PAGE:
Transport Ships and Voyages of World War 1
Soldiers on Deck of the USS Madawaska Awaiting Their Turn to Go Ashore. A History of the Transport Service, 1921. GGA Image ID # 18a74916b7
The arrival of the first convoy carrying the soldiers and Marines of the American Expeditionary Force at Saint-Nazaire, France, on 26 June 1917 surprised the world and provided much-needed encouragement to the Allies. The GG Archives has curated the stories behind these troopships that brought American soldiers back to Europe after the war.
Eleven days later, on 28 October 1917, the SS Finland, an army chartered transport, was struck by a torpedo from U-93 near the French coast.
Of the 715 men present, all told on board, it was found after the muster that three officers and 23 men were lost with the ship and that one officer, Lieutenant Isaacs had been taken prisoner.
In the middle of April 1917, the condition of the Allies was desperate; General Nivelle’s offensive of April 16th had been lost to France with disastrous consequences; the Russian revolution had taken place; and conditions in England were desperate.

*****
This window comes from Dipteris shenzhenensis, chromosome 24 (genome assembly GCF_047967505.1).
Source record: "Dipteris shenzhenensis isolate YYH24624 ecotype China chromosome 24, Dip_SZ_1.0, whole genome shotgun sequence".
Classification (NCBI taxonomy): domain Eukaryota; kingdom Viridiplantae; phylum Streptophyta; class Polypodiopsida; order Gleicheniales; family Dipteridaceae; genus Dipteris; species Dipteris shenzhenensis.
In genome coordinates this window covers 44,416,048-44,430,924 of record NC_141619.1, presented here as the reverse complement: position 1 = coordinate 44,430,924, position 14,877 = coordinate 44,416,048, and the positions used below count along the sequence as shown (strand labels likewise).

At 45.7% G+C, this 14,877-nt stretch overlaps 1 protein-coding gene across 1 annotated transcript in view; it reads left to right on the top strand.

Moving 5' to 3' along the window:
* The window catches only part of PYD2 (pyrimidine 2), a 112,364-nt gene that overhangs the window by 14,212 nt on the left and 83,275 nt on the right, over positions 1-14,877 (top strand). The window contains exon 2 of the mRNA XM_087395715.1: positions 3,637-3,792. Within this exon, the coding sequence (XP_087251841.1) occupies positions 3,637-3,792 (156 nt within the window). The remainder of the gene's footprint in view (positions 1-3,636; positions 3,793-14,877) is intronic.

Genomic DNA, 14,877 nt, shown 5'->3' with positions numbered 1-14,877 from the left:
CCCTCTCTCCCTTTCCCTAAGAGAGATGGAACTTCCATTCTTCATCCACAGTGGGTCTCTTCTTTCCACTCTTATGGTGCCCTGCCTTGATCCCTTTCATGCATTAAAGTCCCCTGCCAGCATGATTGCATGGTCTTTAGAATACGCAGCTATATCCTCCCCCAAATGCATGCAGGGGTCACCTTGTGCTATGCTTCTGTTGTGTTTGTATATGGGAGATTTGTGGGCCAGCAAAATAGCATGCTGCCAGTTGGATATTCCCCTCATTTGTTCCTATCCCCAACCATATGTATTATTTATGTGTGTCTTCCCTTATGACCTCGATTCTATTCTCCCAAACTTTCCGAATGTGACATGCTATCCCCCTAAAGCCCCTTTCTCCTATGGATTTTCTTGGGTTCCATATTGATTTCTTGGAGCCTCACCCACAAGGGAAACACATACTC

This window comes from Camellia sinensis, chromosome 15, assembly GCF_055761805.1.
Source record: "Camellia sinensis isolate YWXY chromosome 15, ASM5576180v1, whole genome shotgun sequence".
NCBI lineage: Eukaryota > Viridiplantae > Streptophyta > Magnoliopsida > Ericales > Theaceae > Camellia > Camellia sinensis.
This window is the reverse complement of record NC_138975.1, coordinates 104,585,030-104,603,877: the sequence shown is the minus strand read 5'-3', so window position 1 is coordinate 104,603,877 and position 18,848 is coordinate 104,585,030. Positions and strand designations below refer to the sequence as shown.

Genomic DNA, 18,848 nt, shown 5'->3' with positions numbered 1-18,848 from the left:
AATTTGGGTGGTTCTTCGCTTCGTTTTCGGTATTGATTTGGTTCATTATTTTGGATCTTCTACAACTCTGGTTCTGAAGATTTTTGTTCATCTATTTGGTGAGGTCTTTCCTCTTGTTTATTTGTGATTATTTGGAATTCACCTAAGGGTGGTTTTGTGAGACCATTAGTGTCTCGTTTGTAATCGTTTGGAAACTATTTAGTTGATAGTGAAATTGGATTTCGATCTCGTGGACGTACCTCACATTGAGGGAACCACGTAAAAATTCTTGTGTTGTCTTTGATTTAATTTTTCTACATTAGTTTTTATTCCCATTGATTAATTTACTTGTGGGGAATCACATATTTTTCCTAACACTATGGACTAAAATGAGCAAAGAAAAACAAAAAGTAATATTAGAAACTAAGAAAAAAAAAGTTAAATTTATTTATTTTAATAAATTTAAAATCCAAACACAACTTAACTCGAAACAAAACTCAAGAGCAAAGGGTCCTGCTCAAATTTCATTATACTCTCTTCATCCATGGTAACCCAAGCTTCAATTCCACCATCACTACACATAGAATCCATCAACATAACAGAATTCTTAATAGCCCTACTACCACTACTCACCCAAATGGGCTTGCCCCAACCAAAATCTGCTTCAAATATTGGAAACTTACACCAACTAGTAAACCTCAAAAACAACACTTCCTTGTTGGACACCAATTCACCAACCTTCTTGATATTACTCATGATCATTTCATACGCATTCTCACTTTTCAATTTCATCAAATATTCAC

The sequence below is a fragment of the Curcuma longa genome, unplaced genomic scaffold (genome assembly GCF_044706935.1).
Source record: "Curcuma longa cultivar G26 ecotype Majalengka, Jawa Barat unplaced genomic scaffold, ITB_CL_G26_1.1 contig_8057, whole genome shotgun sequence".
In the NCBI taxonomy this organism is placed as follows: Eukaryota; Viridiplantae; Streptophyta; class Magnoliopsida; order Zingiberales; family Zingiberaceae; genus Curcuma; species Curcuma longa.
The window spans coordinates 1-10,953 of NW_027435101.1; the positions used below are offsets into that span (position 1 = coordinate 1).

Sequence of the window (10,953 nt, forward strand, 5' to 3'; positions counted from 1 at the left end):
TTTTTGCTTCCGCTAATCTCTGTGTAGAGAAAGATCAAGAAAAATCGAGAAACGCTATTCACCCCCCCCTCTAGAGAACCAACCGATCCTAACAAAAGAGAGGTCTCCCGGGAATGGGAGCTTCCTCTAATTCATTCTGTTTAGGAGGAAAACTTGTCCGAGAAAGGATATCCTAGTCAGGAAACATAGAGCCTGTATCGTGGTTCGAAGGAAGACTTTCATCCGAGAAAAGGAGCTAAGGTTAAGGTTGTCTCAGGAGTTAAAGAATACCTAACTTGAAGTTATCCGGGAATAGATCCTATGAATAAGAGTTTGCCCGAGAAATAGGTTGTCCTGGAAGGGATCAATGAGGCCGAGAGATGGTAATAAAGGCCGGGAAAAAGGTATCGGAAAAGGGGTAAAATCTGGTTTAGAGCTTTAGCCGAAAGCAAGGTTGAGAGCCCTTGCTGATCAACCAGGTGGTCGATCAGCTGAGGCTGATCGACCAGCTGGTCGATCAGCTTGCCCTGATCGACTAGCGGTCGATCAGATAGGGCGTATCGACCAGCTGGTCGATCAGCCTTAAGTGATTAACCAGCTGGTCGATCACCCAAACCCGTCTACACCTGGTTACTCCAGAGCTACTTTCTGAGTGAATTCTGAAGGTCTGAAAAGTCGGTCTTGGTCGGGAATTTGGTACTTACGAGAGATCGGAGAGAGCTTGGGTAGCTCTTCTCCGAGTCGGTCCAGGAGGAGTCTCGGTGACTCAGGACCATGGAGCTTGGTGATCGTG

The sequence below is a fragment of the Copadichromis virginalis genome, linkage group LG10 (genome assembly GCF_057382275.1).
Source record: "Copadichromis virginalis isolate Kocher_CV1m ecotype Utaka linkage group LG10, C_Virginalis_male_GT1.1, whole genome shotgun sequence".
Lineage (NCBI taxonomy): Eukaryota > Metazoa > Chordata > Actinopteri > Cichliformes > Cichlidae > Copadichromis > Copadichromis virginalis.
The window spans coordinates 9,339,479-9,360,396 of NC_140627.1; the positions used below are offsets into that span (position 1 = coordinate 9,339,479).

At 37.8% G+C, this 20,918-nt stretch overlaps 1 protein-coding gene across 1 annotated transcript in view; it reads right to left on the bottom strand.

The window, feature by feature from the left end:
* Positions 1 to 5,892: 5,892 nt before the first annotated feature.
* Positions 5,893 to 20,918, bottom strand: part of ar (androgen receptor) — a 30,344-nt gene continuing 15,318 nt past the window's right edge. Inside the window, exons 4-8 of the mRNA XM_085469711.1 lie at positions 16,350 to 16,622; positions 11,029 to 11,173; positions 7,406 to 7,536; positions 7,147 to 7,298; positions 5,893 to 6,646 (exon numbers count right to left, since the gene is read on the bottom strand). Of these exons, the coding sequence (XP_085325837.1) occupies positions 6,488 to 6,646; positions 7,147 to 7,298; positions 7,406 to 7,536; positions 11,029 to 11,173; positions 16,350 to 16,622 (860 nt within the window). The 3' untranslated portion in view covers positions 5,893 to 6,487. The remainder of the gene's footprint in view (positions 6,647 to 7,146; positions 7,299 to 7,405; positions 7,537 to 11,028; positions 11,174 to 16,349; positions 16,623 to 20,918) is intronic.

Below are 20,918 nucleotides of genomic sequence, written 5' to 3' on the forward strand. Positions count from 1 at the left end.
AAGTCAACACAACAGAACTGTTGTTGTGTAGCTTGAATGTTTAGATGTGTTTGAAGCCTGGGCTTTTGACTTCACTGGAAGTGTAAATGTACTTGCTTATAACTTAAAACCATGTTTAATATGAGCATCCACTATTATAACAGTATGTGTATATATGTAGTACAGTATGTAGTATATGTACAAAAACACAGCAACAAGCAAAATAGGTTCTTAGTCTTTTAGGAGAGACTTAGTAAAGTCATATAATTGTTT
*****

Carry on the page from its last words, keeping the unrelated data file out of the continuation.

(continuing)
On July 1st, 1918, at 9:15 P. M., the transport Covington, which had sailed from Brest with several other large transports, was struck by a torpedo, the explosion throwing in the air a column of water reaching a height above the smokestacks.
Of the twenty-four cruisers later gathered together for war service in this command, some were in the Atlantic Fleet, some on special duty, some unassigned, while others were in the navy yards in reserve, manned by reduced complements.
On October 17th, 1917, the first loss of an American transport, the Antilles, was torpedoed by a submarine about 300 miles west of Quiberon Bay. The ship sank four minutes after she was struck.
The historian of Company K of the 113th Infantry describes typical preparations for embarkation and some of the experiences of the voyage overseas in the Princess Matoika.